What is Genetic Testing?
Genetic testing is either a blood or saliva test that looks for mutations (changes) in an individual’s genes that increase their risk for developing certain hereditary cancer. Hereditary cancers are cancers where the gene mutation that increases the risk for developing that cancer is inherited from an individual’s parents. It is estimated that inherited genetic mutations are responsible for the development of five to ten percent of all cancers. The primary hereditary cancers, with medical guidelines for management, are breast, ovarian, colorectal, endometrial (uterine), melanoma, gastric (stomach), pancreatic and prostate. Whether your test results are positive or negative, the information resulting from the testing will allow your healthcare team to appropriately manage your future care. If you have already been diagnosed with any cancer, knowing whether this cancer is due to an inherited gene mutation can detect the risk of developing a second cancer and also direct your treatment and further risk management decisions. It will also provide important information for direct family members.
Predictive Genetic Testing
Predictive Genetic Testing is the most common form of genetic testing to assess cancer risk, because the hereditary gene mutation can be passed down from parent to child. There are two types of gene mutations, inherited and acquired. An inherited gene mutation is present in the egg or sperm that form the child. Since all cells in the body emanate from this first cell, the mutation is present in every cell in the body and can be passed down to children. An acquired gene mutation, not present in the egg or sperm that form the child, is acquired at a later time in life, in a particular organ, and is not passed down to children. First degree relatives (siblings, parents and children) share 50% of their genes. Predictive genetic testing is used to determine if an individual, with a strong family history of cancer, does carry inherited gene mutation.
No genetic test can show with 100% certainty that a person will develop cancer. The tests are designed to show if there is a higher risk of developing cancer, than the general population, based on evidence of the inherited gene mutation. Not all individuals with an inherited gene mutation (hereditary cancer syndrome) will develop cancer. Two persons with similar inherited gene mutations can have different outcomes. A person with a 75% risk factor might remain well and a person with a 30% risk factor might develop the disease. What is determined by the testing is that both have the potential to develop the disease and that additional screenings and other preventive actions can help to reduce those chances.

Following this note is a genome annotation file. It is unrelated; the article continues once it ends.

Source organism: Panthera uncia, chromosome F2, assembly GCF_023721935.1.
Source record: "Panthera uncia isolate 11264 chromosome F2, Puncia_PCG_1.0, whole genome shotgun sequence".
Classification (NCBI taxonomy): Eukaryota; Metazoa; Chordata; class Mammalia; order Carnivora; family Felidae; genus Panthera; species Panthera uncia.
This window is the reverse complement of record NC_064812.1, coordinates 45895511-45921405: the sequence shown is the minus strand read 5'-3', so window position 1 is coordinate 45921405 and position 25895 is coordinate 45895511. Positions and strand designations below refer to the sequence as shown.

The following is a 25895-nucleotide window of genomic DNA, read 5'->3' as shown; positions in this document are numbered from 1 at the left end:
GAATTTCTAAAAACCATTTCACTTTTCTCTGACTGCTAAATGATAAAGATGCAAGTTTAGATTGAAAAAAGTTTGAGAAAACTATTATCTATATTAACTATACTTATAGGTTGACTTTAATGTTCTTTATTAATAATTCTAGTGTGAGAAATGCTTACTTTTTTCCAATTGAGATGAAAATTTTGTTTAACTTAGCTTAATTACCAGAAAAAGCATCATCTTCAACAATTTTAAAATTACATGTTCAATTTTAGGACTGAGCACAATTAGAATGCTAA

Who Should Consider Genetic Testing?
Individuals with a personal or family history of any type of cancer should consider scheduling a genetic counseling visit, particularly those with any of the following on either side of the family:
- Cancer diagnosed prior to age 50, especially breast, colorectal, or endometrial
- A combination of Ashkenazi Jewish ancestry (Jewish with ancestors from Eastern Europe, usually Germany, Poland, Lithuania, Ukraine and Russia) and breast, ovarian, or pancreatic cancer at any age.
- Two or more family members with the same type or related types of cancer*
- Two or more of the same type or related type of cancers in a patient*
*Related cancer clusters include: breast/ovarian, colorectal/endometrial/ovarian, melanoma/pancreatic.
It is important to remember that this includes both sides of your family, since your genes are passed down by both parents equally. There are many myths, such as that breast cancer can only be inherited from your mother, that are incorrect – either parent has the potential to pass down any genetic mutation that they carry.
Are There Differences in Labs Used for Genetic Testing?
There are several labs that provide genetic testing. Dr. Roberts is extremely diligent in her assessment of labs she will consider for testing done for HCC. The lab must have extensive experience specializing in genetic testing, provide results of the highest quality that can be reliably acted upon clinically, demonstrate accuracy of results through validation studies published in peer-reviewed journals and have a high-quality variant classification program that effectively communicates updated results to ordering providers. At this time there is only one lab, specializing in genetic testing, that meets our rigorous requirements.
There are home-based genetic test kits that are marketed for a number of purposes. Many of these home-based tests do not offer genetic testing for hereditary cancer syndromes and lack adequate counseling that should be performed with the testing. In addition, the FDA, that regulates the makers of genetic test kits, indicates that some of these tests are not scientifically validated. The FDA notes that genetic tests are very complex, should be performed in a specialized lab, and should not be offered without appropriate genetic counseling before and after the testing.